The word “Tashlich” means “You will cast away.” In this context, it refers to a custom dating from at least as early as the fourteenth century, but probably much earlier, based on the last verses of the Book of Michah (Micah) 7:18-20, shown below:
“Who is a G-d like You? You forgive sins and overlook transgressions For the survivors of Your People; He does not retain His anger forever, for He loves Kindness; He will return and show us mercy, and overcome our sins,
[Note: The Prophet has switched, grammatically, from addressing G-d in the “second person” [using “You”] to addressing Him in the “third person” [using “He”]. This may have to do with the difficulty finite man has when addressing his infinite Creator, and comes up again in connection with the topic of Blessings. Anyway, back to Michah:]
And You will cast into the depths of the sea all their sins; You will show kindness to Yaakov and mercy to Avraham, As You did promise to our fathers of old.”
Consequently, Jewish communities have for many generations gathered on the First Day of Rosh HaShanah at bodies of water and recited the Tashlich Prayer, which consists of certain chapters of Tehillim (Psalms) and the verses shown above, to symbolize our wish to get rid of our sins, and to be forgiven by G-d.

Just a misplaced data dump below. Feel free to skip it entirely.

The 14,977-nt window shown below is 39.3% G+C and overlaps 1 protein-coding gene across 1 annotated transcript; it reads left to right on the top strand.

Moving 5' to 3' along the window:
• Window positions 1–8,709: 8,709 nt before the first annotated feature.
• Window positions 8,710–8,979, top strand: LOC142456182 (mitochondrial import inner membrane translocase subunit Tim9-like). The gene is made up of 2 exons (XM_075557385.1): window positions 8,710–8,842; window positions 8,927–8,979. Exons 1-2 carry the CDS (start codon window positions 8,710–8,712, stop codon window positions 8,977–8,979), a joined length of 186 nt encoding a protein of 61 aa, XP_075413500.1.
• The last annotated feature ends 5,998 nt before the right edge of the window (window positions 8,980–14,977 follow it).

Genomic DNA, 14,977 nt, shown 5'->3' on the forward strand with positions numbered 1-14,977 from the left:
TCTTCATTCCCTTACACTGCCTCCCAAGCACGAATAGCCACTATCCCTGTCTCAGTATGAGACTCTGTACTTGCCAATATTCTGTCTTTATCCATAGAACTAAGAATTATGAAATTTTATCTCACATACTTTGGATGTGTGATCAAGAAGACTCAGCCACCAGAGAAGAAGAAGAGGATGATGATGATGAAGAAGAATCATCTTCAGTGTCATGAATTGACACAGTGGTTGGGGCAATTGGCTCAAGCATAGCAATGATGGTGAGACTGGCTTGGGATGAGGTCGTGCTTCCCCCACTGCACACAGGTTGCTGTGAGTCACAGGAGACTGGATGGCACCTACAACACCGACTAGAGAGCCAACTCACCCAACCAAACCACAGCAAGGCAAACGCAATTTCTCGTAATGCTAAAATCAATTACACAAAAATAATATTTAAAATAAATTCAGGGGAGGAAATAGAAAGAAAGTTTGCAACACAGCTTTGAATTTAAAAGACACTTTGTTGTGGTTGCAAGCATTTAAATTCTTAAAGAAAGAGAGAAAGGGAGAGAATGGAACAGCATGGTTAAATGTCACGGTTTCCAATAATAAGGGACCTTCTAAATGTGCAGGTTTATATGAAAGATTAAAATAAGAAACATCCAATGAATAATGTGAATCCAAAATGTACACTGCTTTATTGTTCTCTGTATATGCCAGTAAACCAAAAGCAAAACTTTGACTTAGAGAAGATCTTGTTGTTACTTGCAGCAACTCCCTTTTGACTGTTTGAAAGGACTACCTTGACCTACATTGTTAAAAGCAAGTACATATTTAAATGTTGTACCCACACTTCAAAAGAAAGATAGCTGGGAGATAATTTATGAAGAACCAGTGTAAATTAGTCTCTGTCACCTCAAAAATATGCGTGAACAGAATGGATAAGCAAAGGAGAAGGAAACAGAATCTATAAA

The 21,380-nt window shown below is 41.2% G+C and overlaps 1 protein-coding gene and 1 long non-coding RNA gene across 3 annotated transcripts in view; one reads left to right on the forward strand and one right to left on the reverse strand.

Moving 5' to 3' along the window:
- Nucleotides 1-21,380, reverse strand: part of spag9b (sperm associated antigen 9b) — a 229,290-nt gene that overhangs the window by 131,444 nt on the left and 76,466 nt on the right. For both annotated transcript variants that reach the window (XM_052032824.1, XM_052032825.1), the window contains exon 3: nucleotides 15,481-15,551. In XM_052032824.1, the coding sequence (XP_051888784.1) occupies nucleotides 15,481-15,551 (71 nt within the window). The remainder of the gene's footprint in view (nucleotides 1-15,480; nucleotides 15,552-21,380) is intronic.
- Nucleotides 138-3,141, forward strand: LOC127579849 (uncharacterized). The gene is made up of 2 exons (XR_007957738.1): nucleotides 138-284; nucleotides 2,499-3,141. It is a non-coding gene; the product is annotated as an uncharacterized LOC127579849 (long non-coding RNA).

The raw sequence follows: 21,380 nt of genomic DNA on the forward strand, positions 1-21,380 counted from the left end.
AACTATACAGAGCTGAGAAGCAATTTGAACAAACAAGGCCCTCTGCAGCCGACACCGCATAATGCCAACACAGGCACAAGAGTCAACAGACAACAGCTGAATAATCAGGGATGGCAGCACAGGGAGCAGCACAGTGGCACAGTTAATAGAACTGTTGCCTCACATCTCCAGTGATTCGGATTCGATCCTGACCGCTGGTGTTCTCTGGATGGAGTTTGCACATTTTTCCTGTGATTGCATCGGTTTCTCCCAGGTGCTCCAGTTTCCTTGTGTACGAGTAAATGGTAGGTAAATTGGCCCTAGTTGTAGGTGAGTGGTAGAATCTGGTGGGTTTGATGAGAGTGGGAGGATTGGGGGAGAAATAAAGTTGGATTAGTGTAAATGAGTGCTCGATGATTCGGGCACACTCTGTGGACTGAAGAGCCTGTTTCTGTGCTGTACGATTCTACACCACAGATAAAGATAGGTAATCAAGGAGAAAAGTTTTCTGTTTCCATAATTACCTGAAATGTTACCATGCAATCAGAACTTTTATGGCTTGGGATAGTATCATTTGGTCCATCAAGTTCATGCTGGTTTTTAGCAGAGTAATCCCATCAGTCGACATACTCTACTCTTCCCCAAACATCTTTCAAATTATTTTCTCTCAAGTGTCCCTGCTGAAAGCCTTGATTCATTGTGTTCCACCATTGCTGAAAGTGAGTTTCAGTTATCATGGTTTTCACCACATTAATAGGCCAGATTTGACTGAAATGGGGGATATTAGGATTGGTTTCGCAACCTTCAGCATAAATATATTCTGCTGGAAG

Some people have the custom to throw crumbs, but some authorities say that one shouldn’t; each person should act according to his/her minhag.
Historically, Jews would sometimes be instructed by their own community leaders to seek out bodies of water not near the center of town, so as not to be seen during Tashlich by their non-Jewish neighbors, for fear of a “poisoning the wells” accusation. This was certainly true if actual food was thrown into the water, but even if not, they would be accused of mumbling curses and poisoning the wells by witchcraft.
If the first day of Rosh HaShanah falls on Shabbat , Tashlich is said on Sunday, the second day. If it cannot be recited at all on Rosh HaShanah , due to inclement weather or “whatever,” it can be recited until Hoshana Rabbah.
Tashlich is preferably recited alongside a body of water containing fish, to remind us that just as fish are protected by the water in which they live, we pray to be protected by G-d. Also, just as fish swim freely and can suddenly be caught in a net, so too we can just as helplessly fall into the net of sin. And even as the eyes of fish are always open, so do we pray that G-d too will keep vigilant watch over his people.